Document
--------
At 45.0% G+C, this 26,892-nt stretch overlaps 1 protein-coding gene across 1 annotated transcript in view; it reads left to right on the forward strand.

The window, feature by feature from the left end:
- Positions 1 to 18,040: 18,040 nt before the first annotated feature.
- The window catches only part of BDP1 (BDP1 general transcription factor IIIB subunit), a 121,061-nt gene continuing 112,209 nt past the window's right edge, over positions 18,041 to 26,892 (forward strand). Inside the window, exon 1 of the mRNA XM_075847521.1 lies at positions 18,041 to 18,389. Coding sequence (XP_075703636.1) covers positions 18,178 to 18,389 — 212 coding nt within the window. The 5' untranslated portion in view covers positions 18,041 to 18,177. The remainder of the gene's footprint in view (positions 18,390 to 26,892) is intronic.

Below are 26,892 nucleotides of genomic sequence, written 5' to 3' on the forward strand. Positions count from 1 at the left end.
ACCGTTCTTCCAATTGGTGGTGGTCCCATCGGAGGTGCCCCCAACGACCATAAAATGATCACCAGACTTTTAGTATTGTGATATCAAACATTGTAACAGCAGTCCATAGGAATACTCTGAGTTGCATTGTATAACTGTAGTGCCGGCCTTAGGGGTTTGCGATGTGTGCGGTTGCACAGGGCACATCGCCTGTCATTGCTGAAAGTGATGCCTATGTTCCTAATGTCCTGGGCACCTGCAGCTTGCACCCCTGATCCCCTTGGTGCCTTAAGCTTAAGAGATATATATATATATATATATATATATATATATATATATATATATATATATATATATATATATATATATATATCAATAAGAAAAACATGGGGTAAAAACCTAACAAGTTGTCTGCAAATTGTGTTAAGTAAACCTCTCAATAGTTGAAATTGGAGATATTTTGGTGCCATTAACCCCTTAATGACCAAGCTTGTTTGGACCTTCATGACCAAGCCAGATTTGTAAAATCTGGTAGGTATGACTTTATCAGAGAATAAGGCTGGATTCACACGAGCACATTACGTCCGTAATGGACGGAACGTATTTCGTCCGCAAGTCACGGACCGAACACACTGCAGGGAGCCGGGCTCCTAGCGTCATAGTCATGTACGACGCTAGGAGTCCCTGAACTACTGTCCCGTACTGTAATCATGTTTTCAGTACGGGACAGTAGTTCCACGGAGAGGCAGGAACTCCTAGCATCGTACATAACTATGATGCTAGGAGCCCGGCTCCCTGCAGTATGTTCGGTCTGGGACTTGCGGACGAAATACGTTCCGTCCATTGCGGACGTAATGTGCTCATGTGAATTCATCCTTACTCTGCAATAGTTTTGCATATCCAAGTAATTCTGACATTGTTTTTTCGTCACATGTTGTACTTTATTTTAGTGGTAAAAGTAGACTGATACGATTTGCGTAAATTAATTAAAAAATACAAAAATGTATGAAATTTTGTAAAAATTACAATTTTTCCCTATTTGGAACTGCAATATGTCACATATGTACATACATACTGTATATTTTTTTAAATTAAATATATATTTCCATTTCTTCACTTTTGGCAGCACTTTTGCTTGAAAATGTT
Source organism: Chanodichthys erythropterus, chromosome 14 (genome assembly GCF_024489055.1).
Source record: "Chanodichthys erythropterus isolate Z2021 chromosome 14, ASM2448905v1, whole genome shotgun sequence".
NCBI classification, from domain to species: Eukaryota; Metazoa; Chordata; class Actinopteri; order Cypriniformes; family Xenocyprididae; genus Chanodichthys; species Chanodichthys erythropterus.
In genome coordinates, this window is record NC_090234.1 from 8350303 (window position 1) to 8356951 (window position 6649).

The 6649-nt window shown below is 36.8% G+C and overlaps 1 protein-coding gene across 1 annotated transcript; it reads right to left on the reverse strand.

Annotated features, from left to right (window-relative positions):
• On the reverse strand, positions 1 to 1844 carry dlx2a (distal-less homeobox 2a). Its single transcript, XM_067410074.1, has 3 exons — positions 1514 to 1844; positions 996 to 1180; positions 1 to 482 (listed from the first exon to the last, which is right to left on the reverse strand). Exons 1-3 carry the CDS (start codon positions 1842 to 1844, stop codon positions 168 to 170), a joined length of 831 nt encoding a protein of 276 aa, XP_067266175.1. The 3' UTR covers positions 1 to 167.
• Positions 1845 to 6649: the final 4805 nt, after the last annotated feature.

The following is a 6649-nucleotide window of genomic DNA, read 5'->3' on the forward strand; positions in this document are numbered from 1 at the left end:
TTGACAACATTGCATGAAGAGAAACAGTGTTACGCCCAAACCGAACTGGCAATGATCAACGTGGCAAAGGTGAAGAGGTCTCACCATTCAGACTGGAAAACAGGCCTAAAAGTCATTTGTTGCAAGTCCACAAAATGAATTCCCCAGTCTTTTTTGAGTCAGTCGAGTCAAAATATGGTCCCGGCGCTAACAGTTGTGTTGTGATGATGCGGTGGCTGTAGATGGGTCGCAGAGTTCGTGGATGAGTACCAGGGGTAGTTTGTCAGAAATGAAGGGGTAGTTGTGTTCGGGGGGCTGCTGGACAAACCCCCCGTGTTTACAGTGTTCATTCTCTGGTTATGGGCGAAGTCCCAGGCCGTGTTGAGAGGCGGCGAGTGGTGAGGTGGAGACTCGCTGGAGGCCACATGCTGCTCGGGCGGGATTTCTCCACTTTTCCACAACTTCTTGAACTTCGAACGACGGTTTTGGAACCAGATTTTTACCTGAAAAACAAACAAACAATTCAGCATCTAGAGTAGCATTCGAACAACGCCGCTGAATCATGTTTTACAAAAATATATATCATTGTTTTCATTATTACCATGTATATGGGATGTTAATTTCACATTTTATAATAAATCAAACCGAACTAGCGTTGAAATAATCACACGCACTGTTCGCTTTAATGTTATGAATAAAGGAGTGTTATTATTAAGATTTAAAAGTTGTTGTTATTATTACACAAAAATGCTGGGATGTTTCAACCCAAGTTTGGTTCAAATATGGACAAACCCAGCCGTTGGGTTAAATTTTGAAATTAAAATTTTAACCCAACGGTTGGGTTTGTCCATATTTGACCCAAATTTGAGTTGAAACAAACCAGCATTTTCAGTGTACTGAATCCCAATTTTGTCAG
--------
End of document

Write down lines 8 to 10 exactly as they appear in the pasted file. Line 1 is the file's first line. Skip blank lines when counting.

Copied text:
Source record: "Chanodichthys erythropterus isolate Z2021 chromosome 14, ASM2448905v1, whole genome shotgun sequence".
NCBI classification, from domain to species: Eukaryota; Metazoa; Chordata; class Actinopteri; order Cypriniformes; family Xenocyprididae; genus Chanodichthys; species Chanodichthys erythropterus.
In genome coordinates, this window is record NC_090234.1 from 8350303 (window position 1) to 8356951 (window position 6649).